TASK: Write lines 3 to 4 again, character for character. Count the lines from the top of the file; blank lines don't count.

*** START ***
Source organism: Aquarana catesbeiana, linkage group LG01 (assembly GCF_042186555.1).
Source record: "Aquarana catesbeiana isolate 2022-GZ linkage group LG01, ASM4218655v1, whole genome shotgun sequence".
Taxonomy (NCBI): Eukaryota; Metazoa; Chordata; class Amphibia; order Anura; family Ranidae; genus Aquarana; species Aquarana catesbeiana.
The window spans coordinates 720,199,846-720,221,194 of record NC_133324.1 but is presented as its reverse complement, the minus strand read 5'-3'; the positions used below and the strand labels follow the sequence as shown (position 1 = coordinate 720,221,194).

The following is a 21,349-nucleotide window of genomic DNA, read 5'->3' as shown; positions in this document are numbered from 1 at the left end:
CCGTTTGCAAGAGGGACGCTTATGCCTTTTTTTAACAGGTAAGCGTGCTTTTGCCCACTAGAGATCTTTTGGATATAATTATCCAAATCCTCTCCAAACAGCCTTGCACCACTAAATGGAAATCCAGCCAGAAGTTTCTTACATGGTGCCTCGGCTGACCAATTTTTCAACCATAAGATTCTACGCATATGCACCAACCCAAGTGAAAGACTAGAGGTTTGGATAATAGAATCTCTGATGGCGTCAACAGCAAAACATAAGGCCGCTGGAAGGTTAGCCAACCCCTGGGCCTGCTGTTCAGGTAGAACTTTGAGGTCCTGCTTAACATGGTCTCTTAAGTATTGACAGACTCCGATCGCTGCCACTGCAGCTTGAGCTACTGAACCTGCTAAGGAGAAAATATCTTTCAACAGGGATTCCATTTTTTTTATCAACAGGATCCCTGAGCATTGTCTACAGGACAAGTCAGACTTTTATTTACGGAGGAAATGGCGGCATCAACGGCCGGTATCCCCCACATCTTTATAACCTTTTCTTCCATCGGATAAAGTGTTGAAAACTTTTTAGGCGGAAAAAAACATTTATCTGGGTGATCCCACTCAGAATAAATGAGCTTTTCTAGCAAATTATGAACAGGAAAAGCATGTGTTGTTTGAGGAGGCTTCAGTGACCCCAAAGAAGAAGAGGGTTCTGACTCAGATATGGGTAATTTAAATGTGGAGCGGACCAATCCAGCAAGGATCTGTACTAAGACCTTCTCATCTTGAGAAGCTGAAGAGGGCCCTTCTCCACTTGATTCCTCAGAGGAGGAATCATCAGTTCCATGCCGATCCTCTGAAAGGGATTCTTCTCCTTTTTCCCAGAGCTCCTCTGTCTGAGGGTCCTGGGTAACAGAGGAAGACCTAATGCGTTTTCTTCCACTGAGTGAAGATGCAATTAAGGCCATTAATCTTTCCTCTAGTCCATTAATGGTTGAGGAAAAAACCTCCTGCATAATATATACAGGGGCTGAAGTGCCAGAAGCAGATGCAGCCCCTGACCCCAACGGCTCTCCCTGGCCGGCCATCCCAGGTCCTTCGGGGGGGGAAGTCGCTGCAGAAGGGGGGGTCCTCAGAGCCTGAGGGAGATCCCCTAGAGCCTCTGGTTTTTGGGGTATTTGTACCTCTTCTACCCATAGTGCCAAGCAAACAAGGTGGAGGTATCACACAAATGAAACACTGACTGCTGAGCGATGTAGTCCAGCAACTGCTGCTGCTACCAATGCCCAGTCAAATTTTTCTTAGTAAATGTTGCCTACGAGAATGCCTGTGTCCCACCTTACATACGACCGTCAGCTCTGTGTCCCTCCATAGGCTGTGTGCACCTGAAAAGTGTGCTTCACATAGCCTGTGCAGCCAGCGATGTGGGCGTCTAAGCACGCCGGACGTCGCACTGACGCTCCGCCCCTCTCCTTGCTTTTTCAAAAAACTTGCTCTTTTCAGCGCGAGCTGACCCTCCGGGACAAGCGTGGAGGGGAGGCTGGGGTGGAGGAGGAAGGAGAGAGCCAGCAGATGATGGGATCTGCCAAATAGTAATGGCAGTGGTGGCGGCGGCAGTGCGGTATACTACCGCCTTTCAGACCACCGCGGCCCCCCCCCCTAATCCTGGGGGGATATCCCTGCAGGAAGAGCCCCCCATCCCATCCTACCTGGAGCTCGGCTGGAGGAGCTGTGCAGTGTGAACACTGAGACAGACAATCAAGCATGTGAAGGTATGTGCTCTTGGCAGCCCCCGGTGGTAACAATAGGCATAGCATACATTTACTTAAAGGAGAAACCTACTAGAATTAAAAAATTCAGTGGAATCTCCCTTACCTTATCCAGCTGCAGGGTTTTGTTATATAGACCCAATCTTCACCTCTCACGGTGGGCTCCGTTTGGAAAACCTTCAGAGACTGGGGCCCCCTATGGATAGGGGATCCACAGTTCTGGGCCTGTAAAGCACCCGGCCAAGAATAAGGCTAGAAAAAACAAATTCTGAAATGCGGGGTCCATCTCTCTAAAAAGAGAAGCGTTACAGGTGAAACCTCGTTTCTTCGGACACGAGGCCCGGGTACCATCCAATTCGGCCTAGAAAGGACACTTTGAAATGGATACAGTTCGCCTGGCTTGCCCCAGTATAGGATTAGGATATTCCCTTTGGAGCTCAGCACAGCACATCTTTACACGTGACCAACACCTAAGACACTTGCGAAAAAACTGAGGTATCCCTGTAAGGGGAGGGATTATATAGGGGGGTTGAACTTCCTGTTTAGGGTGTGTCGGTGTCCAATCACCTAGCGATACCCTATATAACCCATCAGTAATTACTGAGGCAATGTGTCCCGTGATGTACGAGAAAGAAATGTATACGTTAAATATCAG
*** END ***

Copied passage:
Taxonomy (NCBI): Eukaryota; Metazoa; Chordata; class Amphibia; order Anura; family Ranidae; genus Aquarana; species Aquarana catesbeiana.
The window spans coordinates 720,199,846-720,221,194 of record NC_133324.1 but is presented as its reverse complement, the minus strand read 5'-3'; the positions used below and the strand labels follow the sequence as shown (position 1 = coordinate 720,221,194).